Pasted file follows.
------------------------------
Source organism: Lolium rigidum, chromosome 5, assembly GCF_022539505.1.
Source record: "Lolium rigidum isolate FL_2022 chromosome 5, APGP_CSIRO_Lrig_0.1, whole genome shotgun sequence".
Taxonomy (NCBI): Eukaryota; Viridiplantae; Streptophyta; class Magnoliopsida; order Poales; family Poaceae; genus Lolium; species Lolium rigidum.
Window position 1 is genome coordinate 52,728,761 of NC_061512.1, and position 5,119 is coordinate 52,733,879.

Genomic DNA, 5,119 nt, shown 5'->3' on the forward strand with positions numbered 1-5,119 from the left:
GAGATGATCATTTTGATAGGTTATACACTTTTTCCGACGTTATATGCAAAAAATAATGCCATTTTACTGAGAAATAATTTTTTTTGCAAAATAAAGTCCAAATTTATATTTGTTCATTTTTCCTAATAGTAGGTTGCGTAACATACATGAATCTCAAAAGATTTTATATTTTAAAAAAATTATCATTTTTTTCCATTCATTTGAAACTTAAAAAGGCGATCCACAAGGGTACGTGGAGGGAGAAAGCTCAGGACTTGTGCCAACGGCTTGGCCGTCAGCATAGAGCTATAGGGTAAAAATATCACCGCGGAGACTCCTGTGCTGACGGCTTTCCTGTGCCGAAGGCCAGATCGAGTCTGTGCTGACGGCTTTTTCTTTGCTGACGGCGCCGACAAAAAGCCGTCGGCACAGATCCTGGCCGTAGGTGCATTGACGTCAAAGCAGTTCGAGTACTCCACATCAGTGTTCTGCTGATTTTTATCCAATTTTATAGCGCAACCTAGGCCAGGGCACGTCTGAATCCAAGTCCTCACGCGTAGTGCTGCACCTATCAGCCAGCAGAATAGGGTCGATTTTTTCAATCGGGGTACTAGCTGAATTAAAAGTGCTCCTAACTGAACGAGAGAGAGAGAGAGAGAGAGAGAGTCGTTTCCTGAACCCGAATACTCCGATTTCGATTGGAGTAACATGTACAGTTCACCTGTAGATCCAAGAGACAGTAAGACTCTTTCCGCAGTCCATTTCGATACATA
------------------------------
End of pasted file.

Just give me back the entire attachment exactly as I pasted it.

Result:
Source organism: Lolium rigidum, chromosome 5, assembly GCF_022539505.1.
Source record: "Lolium rigidum isolate FL_2022 chromosome 5, APGP_CSIRO_Lrig_0.1, whole genome shotgun sequence".
Taxonomy (NCBI): Eukaryota; Viridiplantae; Streptophyta; class Magnoliopsida; order Poales; family Poaceae; genus Lolium; species Lolium rigidum.
Window position 1 is genome coordinate 52,728,761 of NC_061512.1, and position 5,119 is coordinate 52,733,879.

Genomic DNA, 5,119 nt, shown 5'->3' on the forward strand with positions numbered 1-5,119 from the left:
GAGATGATCATTTTGATAGGTTATACACTTTTTCCGACGTTATATGCAAAAAATAATGCCATTTTACTGAGAAATAATTTTTTTTGCAAAATAAAGTCCAAATTTATATTTGTTCATTTTTCCTAATAGTAGGTTGCGTAACATACATGAATCTCAAAAGATTTTATATTTTAAAAAAATTATCATTTTTTTCCATTCATTTGAAACTTAAAAAGGCGATCCACAAGGGTACGTGGAGGGAGAAAGCTCAGGACTTGTGCCAACGGCTTGGCCGTCAGCATAGAGCTATAGGGTAAAAATATCACCGCGGAGACTCCTGTGCTGACGGCTTTCCTGTGCCGAAGGCCAGATCGAGTCTGTGCTGACGGCTTTTTCTTTGCTGACGGCGCCGACAAAAAGCCGTCGGCACAGATCCTGGCCGTAGGTGCATTGACGTCAAAGCAGTTCGAGTACTCCACATCAGTGTTCTGCTGATTTTTATCCAATTTTATAGCGCAACCTAGGCCAGGGCACGTCTGAATCCAAGTCCTCACGCGTAGTGCTGCACCTATCAGCCAGCAGAATAGGGTCGATTTTTTCAATCGGGGTACTAGCTGAATTAAAAGTGCTCCTAACTGAACGAGAGAGAGAGAGAGAGAGAGAGAGTCGTTTCCTGAACCCGAATACTCCGATTTCGATTGGAGTAACATGTACAGTTCACCTGTAGATCCAAGAGACAGTAAGACTCTTTCCGCAGTCCATTTCGATACATA